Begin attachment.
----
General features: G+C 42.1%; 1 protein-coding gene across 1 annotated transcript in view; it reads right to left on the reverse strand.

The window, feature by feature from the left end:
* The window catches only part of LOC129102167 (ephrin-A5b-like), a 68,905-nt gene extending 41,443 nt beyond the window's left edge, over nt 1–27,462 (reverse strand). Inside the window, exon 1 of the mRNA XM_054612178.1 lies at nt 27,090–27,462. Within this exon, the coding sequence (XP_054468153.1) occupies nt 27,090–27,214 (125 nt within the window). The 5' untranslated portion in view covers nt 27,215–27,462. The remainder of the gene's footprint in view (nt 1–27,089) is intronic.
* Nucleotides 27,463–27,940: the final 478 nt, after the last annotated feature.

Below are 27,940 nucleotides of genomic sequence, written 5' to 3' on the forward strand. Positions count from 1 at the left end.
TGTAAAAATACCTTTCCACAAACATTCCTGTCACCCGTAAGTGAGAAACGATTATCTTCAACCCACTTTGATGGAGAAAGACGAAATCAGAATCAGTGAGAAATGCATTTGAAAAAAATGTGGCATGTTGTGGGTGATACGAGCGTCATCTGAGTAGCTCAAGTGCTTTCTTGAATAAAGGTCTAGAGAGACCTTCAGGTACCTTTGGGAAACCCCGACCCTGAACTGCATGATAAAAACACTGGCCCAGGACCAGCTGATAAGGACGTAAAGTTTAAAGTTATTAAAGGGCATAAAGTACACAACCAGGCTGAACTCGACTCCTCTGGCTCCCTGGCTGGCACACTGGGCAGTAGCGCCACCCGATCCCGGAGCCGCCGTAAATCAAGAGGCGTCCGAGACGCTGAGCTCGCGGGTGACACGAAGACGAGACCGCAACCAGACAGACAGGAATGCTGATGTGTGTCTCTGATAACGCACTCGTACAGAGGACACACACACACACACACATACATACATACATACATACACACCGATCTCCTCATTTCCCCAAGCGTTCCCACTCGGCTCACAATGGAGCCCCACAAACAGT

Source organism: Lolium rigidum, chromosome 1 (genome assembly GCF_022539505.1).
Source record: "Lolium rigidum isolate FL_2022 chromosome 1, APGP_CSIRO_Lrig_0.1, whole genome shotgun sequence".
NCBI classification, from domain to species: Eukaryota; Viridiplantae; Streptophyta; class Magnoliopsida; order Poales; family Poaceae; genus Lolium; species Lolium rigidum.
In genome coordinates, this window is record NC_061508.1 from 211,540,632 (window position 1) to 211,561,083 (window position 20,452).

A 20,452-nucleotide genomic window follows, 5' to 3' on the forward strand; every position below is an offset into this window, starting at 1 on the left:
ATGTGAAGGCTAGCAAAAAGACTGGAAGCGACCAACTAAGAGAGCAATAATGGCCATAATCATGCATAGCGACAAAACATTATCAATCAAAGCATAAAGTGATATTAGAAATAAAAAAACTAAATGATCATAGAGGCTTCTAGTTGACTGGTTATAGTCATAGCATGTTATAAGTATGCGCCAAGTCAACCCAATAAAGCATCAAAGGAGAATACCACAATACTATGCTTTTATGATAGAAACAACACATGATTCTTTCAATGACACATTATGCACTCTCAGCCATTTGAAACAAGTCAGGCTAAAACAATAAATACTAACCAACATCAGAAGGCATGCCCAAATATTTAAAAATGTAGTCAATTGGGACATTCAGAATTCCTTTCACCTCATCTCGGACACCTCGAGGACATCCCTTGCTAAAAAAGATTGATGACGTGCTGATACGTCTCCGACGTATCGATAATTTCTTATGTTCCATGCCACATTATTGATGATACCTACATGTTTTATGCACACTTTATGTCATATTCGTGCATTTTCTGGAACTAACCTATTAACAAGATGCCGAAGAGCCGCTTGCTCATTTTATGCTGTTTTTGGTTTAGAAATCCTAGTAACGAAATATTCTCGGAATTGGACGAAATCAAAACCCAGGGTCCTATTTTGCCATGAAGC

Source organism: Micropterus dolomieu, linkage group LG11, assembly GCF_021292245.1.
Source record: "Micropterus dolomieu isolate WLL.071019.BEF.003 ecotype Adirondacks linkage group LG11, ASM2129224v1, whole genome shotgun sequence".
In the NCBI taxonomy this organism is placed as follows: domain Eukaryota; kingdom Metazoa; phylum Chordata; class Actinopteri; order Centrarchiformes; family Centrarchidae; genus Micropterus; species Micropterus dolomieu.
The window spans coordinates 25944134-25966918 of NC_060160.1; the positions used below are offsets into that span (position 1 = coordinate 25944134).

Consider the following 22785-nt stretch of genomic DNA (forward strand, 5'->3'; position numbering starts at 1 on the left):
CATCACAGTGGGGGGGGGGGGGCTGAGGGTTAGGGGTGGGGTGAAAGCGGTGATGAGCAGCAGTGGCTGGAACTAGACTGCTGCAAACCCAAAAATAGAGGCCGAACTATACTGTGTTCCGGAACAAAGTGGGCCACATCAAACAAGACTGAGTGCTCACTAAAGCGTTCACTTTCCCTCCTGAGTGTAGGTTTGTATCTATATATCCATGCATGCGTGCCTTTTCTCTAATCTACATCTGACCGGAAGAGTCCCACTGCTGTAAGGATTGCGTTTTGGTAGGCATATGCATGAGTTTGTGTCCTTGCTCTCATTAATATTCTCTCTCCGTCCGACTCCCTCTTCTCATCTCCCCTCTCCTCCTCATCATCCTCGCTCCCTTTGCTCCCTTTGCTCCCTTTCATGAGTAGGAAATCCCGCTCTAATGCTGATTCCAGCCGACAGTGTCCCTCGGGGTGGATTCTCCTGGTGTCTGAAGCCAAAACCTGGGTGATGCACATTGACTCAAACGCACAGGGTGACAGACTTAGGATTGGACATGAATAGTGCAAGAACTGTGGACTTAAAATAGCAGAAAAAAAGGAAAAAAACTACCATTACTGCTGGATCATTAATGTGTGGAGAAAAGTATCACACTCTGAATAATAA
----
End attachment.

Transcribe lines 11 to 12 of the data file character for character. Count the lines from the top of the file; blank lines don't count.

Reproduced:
A 20,452-nucleotide genomic window follows, 5' to 3' on the forward strand; every position below is an offset into this window, starting at 1 on the left:
ATGTGAAGGCTAGCAAAAAGACTGGAAGCGACCAACTAAGAGAGCAATAATGGCCATAATCATGCATAGCGACAAAACATTATCAATCAAAGCATAAAGTGATATTAGAAATAAAAAAACTAAATGATCATAGAGGCTTCTAGTTGACTGGTTATAGTCATAGCATGTTATAAGTATGCGCCAAGTCAACCCAATAAAGCATCAAAGGAGAATACCACAATACTATGCTTTTATGATAGAAACAACACATGATTCTTTCAATGACACATTATGCACTCTCAGCCATTTGAAACAAGTCAGGCTAAAACAATAAATACTAACCAACATCAGAAGGCATGCCCAAATATTTAAAAATGTAGTCAATTGGGACATTCAGAATTCCTTTCACCTCATCTCGGACACCTCGAGGACATCCCTTGCTAAAAAAGATTGATGACGTGCTGATACGTCTCCGACGTATCGATAATTTCTTATGTTCCATGCCACATTATTGATGATACCTACATGTTTTATGCACACTTTATGTCATATTCGTGCATTTTCTGGAACTAACCTATTAACAAGATGCCGAAGAGCCGCTTGCTCATTTTATGCTGTTTTTGGTTTAGAAATCCTAGTAACGAAATATTCTCGGAATTGGACGAAATCAAAACCCAGGGTCCTATTTTGCCATGAAGC